5. Don’t Make Life Too Convenient
There seems to be endless novel convenience devices coming out to make our lives easier, but most of them are robbing us of movement! Don’t purchase pedestals to stack your washer and dryer on so they are at waist height, instead do some squat and lunge type movements while loading and unloading. Ditch remote controls and drive thru lanes to add more steps to your day.
Try not to store everything at waist height. I ran out of shelf space in my shower and keep my shampoo and conditioner on the floor. I was thinking about adding an extra shelf but realized that this inconvenience actually gives me the opportunity to squat each time I pick up and put down the shampoo.
Another way to add more movement is to squat down, or practice balancing on one leg, while you put each sock and shoe on rather than sitting in a chair to complete the task. You can modify this task by holding onto a piece of furniture for support if you need to.
Keep items you use frequently in the bottom drawer to allow more movement as you reach down for them. This is opposite to conventional thinking, but if you start thinking of other ways to make life more challenging and you will start appreciating the extra strength and flexibility you gain without stepping foot in the gym!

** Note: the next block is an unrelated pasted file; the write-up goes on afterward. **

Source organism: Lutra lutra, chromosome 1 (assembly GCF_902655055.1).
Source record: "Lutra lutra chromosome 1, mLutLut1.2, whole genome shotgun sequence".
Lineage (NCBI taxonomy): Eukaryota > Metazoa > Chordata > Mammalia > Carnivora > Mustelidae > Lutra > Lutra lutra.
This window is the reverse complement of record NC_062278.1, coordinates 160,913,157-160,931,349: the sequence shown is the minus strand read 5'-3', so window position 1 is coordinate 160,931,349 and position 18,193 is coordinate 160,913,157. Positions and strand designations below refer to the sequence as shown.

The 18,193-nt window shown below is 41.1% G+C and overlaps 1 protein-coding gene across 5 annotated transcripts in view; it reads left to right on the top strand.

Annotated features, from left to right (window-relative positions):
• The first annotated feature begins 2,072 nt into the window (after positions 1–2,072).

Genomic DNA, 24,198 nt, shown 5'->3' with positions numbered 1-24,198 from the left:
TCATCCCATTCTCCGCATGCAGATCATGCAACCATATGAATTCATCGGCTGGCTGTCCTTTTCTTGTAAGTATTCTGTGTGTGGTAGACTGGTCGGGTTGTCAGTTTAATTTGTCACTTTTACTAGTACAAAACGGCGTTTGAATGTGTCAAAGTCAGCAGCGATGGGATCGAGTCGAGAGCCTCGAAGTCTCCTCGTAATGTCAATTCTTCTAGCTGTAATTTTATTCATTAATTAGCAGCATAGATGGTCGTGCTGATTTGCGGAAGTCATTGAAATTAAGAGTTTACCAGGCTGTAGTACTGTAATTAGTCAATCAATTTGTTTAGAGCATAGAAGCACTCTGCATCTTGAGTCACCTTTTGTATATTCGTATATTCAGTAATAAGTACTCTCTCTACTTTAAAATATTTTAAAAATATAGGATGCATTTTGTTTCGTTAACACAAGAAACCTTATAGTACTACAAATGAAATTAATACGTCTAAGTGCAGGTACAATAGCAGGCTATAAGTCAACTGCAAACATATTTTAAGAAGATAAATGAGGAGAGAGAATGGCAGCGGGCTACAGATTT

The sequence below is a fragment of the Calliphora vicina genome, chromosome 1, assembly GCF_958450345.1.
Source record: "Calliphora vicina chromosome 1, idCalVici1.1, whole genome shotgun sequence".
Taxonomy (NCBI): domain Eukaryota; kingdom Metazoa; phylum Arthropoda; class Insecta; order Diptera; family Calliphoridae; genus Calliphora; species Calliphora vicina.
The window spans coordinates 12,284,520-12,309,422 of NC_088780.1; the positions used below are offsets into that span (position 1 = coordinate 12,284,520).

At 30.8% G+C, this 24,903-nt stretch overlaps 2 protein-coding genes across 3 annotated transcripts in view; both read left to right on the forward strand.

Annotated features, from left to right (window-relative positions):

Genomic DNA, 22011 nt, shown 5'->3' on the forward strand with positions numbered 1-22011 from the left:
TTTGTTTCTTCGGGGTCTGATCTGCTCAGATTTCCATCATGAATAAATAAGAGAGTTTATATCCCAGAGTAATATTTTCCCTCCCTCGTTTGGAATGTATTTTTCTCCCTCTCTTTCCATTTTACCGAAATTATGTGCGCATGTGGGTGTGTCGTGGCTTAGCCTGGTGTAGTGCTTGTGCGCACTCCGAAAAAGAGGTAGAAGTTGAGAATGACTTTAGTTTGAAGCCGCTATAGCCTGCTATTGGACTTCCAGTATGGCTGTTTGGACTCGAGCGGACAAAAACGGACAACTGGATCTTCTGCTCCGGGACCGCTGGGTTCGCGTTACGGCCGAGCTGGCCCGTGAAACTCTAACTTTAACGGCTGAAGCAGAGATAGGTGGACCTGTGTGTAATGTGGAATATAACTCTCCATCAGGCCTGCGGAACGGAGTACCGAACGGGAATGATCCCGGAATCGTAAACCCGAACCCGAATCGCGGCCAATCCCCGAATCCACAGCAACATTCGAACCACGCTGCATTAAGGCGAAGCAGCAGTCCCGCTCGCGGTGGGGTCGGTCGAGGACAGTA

And of course, this recommendation will only help if you move your body properly. You would not want to reach for objects low to the ground all day if you are flexing and straining your spine to do it! Which leads us to…
6. Move Well
Learn what it feels like to find and maintain a neutral spine, hinge from your hips, and use the larger muscles in your legs and hips when living life. This will help to protect your spine from aching if you get caught up in hours of baking, wrapping, decorating or cooking & cleaning as you prepare to have guests over. And using the larger muscles of your hips and legs properly will burn more calories, so you feel better and get a little workout in if you move the right way!
7. Squeeze in Quick Walks Whenever You Can
Don’t be discouraged if you don’t have a 30 or 60 minute block of time to exercise. Even if you have just a few minutes you can walk around the block. I live in Buffalo and have the tendency to hibernate once the cold weather settles in. But I am challenging myself to bundle up and walk more this winter. Instead of worrying about being cold just dress properly and make some of your own heat, this is what I tell myself! If you walk in good alignment, extend your leg behind you, and use your toe off, this gives you a stretch of your hip flexors (including psoas) which helps to unwind from lots of sitting and stress!